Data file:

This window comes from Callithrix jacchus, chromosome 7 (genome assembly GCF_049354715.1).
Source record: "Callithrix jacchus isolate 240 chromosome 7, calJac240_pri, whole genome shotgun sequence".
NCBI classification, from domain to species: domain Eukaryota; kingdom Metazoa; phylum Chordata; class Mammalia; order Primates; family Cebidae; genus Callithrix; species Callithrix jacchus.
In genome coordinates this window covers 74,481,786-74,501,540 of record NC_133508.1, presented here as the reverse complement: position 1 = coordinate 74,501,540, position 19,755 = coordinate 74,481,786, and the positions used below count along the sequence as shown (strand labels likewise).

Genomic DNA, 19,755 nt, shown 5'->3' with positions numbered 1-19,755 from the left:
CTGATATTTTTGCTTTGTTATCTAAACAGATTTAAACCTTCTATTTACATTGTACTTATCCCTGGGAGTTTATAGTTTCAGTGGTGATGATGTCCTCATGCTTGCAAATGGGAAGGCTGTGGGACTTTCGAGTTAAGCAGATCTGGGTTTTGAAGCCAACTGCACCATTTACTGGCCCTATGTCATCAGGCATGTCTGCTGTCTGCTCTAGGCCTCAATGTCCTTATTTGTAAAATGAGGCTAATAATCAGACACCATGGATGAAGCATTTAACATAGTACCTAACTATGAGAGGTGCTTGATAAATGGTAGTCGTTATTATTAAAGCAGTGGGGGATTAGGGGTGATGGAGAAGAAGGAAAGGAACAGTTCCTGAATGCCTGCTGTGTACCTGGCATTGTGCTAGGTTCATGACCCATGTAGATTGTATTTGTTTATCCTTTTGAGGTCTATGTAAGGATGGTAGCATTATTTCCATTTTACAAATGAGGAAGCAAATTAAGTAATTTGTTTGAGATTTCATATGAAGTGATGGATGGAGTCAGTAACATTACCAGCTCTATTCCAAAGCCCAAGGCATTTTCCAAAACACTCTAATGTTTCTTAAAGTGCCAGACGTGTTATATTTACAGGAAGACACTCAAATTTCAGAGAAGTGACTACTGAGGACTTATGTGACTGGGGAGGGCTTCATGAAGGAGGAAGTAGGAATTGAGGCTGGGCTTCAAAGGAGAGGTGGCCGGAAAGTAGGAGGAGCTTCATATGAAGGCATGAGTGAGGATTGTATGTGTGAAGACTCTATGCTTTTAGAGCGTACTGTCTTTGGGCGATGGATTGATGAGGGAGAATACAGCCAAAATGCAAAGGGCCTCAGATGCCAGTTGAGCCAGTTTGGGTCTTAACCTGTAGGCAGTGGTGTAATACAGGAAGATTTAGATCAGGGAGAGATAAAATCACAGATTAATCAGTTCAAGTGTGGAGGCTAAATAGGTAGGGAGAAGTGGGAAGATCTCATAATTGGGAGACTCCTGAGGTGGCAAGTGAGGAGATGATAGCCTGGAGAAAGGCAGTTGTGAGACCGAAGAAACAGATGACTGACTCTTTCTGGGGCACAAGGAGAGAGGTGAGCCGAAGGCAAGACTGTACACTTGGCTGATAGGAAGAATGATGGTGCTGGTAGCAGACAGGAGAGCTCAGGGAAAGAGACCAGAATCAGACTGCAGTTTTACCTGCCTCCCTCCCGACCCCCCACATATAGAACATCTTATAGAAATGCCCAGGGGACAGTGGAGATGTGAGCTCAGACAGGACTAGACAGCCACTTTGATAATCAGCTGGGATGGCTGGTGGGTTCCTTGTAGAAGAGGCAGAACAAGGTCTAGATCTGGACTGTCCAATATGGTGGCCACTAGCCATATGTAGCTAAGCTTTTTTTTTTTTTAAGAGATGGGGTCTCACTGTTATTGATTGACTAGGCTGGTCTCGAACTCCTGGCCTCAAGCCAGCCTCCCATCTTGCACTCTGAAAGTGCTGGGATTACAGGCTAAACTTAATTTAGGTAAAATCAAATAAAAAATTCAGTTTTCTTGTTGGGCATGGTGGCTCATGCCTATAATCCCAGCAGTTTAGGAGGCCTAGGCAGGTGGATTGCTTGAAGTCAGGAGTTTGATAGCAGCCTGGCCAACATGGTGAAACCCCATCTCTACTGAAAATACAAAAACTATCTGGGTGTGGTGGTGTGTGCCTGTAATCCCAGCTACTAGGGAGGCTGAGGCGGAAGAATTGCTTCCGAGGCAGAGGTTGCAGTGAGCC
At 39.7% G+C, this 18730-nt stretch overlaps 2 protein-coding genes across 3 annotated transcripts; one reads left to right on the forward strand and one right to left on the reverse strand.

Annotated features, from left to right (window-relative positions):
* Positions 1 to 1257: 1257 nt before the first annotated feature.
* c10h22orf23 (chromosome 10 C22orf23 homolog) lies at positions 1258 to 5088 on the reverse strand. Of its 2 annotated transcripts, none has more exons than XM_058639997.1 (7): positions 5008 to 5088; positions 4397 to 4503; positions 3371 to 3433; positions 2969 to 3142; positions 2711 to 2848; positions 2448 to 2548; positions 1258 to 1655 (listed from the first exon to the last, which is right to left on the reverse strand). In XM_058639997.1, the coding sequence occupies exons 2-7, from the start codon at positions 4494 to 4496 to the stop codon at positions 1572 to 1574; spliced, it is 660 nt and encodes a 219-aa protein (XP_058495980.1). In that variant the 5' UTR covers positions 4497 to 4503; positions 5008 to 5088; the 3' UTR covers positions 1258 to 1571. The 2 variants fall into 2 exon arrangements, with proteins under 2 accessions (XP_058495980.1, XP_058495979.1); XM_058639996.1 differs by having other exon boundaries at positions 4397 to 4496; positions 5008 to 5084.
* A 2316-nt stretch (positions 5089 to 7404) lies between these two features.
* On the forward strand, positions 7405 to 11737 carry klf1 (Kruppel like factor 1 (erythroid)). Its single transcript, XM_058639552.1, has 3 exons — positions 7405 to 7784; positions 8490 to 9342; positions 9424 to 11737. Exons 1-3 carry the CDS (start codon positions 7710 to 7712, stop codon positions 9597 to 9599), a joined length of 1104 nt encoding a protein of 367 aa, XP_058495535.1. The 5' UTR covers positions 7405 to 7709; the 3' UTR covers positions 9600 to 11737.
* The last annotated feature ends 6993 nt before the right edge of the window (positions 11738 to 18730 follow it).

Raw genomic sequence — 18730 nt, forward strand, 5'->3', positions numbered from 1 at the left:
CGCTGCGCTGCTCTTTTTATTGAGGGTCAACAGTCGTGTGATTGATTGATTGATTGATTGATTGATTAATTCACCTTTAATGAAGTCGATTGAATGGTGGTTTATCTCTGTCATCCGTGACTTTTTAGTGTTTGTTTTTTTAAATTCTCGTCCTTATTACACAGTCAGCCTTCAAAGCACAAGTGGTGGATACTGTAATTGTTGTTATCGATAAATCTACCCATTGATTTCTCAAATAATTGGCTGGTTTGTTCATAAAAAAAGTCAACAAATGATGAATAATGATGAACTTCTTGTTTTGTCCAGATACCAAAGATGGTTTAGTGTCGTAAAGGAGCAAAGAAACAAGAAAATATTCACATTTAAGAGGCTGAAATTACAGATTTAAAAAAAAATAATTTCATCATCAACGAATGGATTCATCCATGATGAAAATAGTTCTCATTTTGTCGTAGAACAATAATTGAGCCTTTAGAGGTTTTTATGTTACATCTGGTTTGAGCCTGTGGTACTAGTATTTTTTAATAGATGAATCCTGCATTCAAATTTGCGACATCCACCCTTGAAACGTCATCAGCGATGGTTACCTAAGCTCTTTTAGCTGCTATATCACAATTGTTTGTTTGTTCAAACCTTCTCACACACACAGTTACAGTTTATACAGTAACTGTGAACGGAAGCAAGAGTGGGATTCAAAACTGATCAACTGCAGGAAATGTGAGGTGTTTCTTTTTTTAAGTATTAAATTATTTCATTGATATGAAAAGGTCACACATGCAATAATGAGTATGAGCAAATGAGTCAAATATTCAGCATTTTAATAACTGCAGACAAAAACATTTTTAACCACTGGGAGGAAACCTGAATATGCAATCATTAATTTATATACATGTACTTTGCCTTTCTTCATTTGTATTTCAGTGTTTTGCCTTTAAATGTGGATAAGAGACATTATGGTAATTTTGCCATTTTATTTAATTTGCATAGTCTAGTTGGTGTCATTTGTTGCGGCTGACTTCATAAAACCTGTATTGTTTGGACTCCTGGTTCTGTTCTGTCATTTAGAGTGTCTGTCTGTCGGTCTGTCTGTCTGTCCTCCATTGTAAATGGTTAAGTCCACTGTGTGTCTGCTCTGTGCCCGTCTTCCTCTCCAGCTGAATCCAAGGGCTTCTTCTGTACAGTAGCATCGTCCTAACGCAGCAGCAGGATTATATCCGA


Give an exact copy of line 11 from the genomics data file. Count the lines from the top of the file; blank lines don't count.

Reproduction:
* A 2316-nt stretch (positions 5089 to 7404) lies between these two features.